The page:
More MBS Coverage TRAVERSE CITY, MI - Toyota Motor Sales U.S.A. Chief Operating Officer Jim Press says he is fed up with naysayers who doubt the future of gas-electric hybrid vehicles.

“There are all these people who don't want hybrids who are trying to generate all this myth, but I just can't imagine a company 20 or 30 years from now that won't build hybrids,” Press tells Ward's here at the 2005 Management Briefing Seminars.

Here is what Press had to say in an interview about the current controversy over hybrids:

Ward's: With the expansion of Toyota's hybrid vehicle lineup, do you worry about a backlash from consumers, who may not be thrilled they won't be getting the fuel economy listed on the sticker or ever make back the money they spent on the hybrid powertrain? (See related story: Toyota Plans to Roll Out 10 Hybrids)

Jim Press of Toyota

Press: Well, first of all, I think the reason we're getting into hybrid powertrains is multi-faceted, (such as) responsibility to the Earth. Oil really isn't a renewable resource, it really is going to run out, and as it runs out it's going to get a lot more expensive. And as you burn carbon-based oil, it really isn't good for the environment. So anybody that produces a product that's harmful to the Earth really isn't going to be able to do that long-term.

If we don't put our eggs in this basket, we're not going to have a basket. Everything is going to be a hybrid to some extent. How else will we survive? If you look at hybridization through the eyes of a typical executive and want a 2- or 3-year payback, then you'll be out of business. Because in 25 or 30 years if you don't have hybrid technology that's refined in all of your products, you won't be in business.

Ward's: What did you think of the recent analysis by that gas would have to be over $10 a gallon for a consumer to ever see any payback for the purchase of a hybrid vehicle?

Press: First of all, (with oil) at $60 a barrel, it's becoming more of a factor. At $70 a barrel it may be more of a factor. These are the same people who said oil will never be higher than $30 a barrel.

Second, when you buy an automatic transmission, how much money do you make on that? Why doesn't everybody buy a stick? What's the payback when you go from a stick to an automatic? What's the payback if you add air conditioning? Is that to save money?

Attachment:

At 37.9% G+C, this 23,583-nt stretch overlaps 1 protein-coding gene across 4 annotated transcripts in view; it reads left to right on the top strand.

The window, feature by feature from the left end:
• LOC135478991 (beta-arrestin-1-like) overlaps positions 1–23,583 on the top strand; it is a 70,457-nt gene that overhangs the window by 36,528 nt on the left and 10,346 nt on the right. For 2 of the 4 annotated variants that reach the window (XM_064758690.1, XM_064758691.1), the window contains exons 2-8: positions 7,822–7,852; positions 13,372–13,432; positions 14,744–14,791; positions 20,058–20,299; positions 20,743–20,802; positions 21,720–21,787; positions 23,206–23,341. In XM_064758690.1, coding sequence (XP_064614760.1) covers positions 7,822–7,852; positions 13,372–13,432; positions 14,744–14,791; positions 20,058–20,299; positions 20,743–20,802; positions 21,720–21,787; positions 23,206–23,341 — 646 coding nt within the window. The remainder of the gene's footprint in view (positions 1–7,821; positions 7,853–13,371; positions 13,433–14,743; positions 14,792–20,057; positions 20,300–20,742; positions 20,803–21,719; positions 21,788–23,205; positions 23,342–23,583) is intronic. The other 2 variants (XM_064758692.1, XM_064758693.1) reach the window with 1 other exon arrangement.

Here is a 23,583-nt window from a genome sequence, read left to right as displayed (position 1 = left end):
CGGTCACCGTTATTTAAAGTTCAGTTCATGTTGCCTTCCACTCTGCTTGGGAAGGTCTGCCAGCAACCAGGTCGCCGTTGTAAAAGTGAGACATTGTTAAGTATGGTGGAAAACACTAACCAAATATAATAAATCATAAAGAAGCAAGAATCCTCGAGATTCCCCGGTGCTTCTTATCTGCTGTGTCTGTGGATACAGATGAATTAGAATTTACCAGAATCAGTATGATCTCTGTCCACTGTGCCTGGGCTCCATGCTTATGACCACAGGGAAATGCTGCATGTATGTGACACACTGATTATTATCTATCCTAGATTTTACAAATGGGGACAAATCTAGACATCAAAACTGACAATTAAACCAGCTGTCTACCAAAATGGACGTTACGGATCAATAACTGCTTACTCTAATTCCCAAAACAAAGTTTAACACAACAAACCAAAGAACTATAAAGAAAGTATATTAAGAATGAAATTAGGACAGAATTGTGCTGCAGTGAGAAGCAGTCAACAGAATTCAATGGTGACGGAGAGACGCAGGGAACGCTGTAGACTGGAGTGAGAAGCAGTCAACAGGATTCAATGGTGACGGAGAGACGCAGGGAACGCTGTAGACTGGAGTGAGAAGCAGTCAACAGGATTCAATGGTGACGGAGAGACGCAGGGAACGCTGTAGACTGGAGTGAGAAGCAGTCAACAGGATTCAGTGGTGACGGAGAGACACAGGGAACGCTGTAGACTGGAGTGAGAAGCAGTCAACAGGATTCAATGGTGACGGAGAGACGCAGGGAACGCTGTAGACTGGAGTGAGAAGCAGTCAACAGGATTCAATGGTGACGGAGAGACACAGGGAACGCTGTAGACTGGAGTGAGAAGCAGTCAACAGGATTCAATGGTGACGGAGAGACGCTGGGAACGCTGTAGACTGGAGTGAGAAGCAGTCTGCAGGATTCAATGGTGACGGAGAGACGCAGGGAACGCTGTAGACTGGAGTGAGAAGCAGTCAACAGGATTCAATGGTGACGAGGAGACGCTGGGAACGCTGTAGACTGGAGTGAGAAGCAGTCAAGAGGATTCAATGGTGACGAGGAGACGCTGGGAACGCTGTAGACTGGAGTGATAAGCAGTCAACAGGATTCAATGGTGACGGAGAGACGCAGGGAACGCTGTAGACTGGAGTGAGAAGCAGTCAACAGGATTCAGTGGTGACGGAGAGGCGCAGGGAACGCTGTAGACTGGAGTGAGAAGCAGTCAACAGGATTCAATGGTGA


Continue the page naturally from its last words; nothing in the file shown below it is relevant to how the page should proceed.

So why are hybrids held to this standard when a hybrid SUV emits 20% of the harmful emissions of another car? What do you think the gas mileage is of a Suburban vs. a Highlander hybrid? I would guess a Highlander hybrid would get better gas mileage than that Suburban.

Ward's: Ward's columnist Jerry Flint recently drove a V-8-powered Ford Mustang and a Highlander Hybrid at an average speed of about 60 mph (97 km/h) and saw little fuel savings with the Highlander. (See related story: Hybrid Hysteria)

Press: The key fuel economy point of a hybrid is city driving. In traffic, I don't think at 25 or 30 mph (40-48 km/h) in a metropolitan area he'd have that same result. (Getting back to the issue of payback), how much money do you save when you buy air conditioning in the car? How long does it take to payback? Air conditioning costs more. So why don't you ask, “Why do you buy air conditioning; you're not making money on AC?”

Ward's: But on a day like this (90°-plus F [32°-plus C]), you need air conditioning.

Press: It won't be too long before a day like this you'll need a hybrid, or else you won't be able to breathe. Jerry Flint also said Scion would be a disaster.”

Ward's: But customers do pay a hefty premium for a hybrid powertrain. A Lexus RX 400h costs $12,000 more than the base RX 330.

Press: The hybrid system isn't ($12,000). That's a real big misconception. That's the navigation system on it (and) all-wheel-drive. The componentry on the hybrid is right around $5,000; in the Highlander (the hybrid powertrain) is less.”